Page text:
Enough already!

ERIC FRANCIS -- Calgary Sun

, Last Updated: 1:37 PM ET


 As soon as the San Jose Sharks earned a date with the Calgary Flames, Darryl Sutter knew the line of questioning he'd face.

 Among other things, he'd be asked about his five-and-a-half-year association with the Sharks, his familiarity with the players and how both would affect the series.

 He wants nothing to do with any of it.

 "I don't want to talk about it anymore," said Sutter, mere minutes after the obvious questions began.

 "You know why I don't like talking about those things, because they're all just distractions. It's not a big deal. It's got no bearing on this at all. It's red versus blue ... or teal."

 To Sutter, hockey has always been black and white -- when you get to the rink it's war -- especially in the playoffs. One team wins and one loses and Sutter has always been willing to do whatever it takes to ensure his team lives for another day.

 "When it's over and done then you have friends again," said Sutter.

 Until then, you're enemies.

 It's not a facade or a dramatic motivational tool aimed at keeping his players focused. It's a way of life perfectly illustrated by Flames assistant Jim Playfair who learned much about the man when playing two years in the minors for him.

 "When we won the 1990 Turner Cup in Indianapolis, Wayne Thomas was coach of the Peoria Rivermen and he and Darryl had coached together in Chicago for a year or two," said Playfair, Sutter's captain that year.

 "I'll never forget the day we were walking into the rink together and Wayne said, 'Hi Darryl, how are you?' Darryl just looked straight ahead and kept walking.

 "In the hallway between the two dressing rooms there was a metal door you could roll down and when we went by, Darryl just dropped the door right down and said, 'We don't talk to anybody on that team -- we're going to war.' What that did was bring us closer together and made us more focused on us."

 Many suggest stands like that are too harsh considering the Sharks were his extended family for almost six years before he was fired in December 2002. After all, not only did Sutter put the franchise on the map by improving the club's point totals five straight seasons he also watched several of his players form a powerful bond with young son Chris, who has Down's Syndrome.

 "I have a ton of respect for the organization and the players I coached over there," said Sutter, whose club opens the conference finals in San Jose Sunday.

 "The differences or similarities between the clubs aren't what's important -- it's the respect we have for them and how we have to counter that."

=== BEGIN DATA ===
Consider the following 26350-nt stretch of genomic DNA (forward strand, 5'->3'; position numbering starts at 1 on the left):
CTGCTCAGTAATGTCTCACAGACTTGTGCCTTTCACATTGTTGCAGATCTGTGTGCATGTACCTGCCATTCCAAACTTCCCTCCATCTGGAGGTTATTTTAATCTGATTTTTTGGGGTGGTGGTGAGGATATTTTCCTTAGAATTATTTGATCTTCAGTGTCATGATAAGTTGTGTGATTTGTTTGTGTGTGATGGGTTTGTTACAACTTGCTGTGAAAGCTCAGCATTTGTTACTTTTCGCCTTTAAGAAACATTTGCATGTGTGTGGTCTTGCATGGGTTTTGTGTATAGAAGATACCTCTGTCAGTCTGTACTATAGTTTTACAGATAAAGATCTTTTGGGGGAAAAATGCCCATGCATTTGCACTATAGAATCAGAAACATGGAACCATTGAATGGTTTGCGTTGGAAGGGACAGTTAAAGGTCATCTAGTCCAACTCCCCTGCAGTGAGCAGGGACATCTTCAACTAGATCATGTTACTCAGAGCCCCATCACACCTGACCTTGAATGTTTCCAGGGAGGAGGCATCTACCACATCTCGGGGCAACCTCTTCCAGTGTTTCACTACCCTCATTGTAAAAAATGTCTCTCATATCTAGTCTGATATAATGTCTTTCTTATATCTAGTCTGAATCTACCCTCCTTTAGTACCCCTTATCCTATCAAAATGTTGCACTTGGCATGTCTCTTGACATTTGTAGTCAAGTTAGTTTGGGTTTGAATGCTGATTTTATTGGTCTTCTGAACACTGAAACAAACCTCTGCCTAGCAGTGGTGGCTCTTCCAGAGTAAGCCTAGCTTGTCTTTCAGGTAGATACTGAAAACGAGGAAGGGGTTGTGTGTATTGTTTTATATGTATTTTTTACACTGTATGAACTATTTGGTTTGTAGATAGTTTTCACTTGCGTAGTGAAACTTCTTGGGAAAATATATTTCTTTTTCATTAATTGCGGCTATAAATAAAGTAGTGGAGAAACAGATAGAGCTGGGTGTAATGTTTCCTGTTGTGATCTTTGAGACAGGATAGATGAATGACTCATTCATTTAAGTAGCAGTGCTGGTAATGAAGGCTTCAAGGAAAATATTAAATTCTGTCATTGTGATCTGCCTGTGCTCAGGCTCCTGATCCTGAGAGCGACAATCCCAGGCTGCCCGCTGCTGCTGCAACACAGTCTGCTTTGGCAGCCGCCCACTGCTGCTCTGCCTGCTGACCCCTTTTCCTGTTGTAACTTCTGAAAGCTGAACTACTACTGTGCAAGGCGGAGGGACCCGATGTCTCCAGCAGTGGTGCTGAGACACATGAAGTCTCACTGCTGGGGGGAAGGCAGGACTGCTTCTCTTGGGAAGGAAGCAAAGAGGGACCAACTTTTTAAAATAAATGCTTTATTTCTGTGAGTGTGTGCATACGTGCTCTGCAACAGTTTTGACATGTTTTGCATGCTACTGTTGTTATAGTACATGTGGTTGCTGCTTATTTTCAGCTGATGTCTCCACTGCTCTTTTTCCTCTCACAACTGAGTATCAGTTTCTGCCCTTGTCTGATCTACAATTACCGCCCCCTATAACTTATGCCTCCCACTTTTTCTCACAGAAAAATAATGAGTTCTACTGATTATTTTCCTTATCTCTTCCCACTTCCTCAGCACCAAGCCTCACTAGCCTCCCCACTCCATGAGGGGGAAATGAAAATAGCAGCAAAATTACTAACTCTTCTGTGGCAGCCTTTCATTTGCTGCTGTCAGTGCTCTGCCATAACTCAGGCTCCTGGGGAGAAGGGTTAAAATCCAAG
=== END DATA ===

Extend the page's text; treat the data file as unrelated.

When Sutter played, he and brother Brian never spoke to one another during the season.

 With that in mind, it's easy to see how the familial lines fans and media often draw between players and former teammates is an old story for any of the Sutters.

 After having to compete so hard against five siblings in the NHL, Darryl learned long ago to drop the proverbial curtain between him and all opponents once he got to the rink. It wasn't hard for him -- it was natural.

 Sutter arrived at the 'Dome yesterday well aware of the ties Dave Lowry, Miikka Kiprusoff, Shean Donovan and Rich Preston all have with the Sharks. He also knows Chris Simon was coached by Sharks boss Ron Wilson, with whom Darryl played in the minors.

 So, in the morning, he assembled his players for a meeting during which he stressed the media focus on him and the aforementioned has nothing to do with what's important.

 "He believes it's not about anyone individually -- it's not about Jarome (Iginla), it's not about Kipper, it's not about Darryl -- it's about our team and I think that's why he really wants to take the focus away from himself," said Playfair. "You have to create a war and it has to be about challenges."

 Obviously flooded with phone calls following his club's triumph over Detroit, Sutter was asked if any calls came from San Jose.

 "California" was all he offered, trying hard to hold back a rare grin.

 He was then asked if he wished the whole Sutter/Sharks storyline would disappear.

 "It just did," he said with a cold, hard stare.

 Cue the metal door.


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